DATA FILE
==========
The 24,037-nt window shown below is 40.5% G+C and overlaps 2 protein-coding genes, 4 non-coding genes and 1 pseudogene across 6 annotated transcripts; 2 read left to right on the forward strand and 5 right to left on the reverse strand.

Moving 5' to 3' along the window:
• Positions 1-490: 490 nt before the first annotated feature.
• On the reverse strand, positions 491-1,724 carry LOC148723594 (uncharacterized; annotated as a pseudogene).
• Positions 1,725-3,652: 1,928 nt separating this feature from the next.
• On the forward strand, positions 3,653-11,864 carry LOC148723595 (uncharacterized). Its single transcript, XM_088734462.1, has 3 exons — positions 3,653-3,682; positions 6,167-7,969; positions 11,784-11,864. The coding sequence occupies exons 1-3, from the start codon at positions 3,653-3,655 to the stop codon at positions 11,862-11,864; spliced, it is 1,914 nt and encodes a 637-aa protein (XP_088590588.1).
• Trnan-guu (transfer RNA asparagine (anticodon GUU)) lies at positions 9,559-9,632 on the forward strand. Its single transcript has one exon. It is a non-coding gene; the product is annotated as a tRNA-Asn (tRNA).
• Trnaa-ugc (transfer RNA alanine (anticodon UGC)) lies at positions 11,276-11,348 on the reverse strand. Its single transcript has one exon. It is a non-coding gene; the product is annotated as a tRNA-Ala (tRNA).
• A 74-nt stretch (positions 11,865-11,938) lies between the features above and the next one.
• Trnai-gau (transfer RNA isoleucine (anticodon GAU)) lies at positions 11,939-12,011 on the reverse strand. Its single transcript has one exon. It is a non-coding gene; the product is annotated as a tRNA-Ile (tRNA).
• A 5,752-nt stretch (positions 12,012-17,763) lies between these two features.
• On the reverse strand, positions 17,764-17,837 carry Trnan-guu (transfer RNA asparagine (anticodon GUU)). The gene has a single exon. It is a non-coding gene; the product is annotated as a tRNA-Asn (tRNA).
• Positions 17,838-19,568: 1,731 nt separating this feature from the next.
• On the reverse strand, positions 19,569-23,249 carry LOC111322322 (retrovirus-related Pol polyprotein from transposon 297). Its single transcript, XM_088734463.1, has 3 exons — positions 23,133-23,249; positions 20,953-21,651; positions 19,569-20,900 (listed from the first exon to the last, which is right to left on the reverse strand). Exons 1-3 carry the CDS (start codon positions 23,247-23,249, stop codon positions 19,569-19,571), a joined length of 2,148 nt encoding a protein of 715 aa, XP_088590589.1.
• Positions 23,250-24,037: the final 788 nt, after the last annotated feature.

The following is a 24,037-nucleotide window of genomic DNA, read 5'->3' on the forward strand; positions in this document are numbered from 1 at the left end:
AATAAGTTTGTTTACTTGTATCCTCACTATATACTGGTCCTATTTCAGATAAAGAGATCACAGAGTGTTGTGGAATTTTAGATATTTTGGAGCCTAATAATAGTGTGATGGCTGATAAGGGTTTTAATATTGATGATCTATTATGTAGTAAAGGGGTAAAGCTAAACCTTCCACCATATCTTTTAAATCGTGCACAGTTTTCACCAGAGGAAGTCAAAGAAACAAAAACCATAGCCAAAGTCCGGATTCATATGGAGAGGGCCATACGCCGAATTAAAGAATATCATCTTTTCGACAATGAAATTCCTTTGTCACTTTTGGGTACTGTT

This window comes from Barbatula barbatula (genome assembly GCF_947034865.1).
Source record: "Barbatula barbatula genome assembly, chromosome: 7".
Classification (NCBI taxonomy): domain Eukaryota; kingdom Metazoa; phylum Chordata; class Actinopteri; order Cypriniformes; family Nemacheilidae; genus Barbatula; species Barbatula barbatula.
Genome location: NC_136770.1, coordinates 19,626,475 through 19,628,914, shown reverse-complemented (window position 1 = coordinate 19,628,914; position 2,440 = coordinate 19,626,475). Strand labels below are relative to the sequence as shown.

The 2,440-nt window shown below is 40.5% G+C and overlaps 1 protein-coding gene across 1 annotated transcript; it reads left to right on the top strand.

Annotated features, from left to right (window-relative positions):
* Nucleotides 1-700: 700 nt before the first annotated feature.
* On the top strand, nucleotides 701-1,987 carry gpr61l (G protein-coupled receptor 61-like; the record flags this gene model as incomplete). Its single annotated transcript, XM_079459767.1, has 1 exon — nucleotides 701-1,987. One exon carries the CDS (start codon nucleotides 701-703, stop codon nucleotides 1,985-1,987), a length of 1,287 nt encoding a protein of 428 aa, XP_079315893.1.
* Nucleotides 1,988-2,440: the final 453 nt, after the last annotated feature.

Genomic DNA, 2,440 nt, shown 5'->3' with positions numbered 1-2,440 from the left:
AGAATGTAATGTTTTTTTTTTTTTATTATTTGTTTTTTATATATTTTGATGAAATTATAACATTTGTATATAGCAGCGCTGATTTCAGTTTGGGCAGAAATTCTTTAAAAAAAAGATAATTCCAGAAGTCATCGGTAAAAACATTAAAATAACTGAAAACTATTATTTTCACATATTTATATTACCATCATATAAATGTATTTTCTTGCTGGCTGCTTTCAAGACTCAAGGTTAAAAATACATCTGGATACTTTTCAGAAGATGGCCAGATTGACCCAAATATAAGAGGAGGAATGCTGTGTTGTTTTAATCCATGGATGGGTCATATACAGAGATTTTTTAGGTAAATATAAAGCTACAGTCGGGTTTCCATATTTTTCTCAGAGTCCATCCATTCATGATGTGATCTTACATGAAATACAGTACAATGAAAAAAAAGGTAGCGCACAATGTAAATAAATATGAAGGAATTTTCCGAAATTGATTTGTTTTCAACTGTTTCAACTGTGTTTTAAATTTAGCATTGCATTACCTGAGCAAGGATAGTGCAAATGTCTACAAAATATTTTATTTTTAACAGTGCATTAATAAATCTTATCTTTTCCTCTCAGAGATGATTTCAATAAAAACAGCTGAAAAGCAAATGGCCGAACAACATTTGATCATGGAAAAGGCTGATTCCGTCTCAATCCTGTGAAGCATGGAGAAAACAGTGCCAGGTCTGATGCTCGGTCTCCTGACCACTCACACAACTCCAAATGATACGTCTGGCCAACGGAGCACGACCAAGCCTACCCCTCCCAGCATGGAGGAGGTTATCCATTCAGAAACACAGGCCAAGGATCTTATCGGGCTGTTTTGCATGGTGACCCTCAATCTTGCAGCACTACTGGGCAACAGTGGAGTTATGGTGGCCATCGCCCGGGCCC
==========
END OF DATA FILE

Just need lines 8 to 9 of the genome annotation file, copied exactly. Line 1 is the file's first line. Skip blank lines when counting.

• Trnaa-ugc (transfer RNA alanine (anticodon UGC)) lies at positions 11,276-11,348 on the reverse strand. Its single transcript has one exon. It is a non-coding gene; the product is annotated as a tRNA-Ala (tRNA).
• A 74-nt stretch (positions 11,865-11,938) lies between the features above and the next one.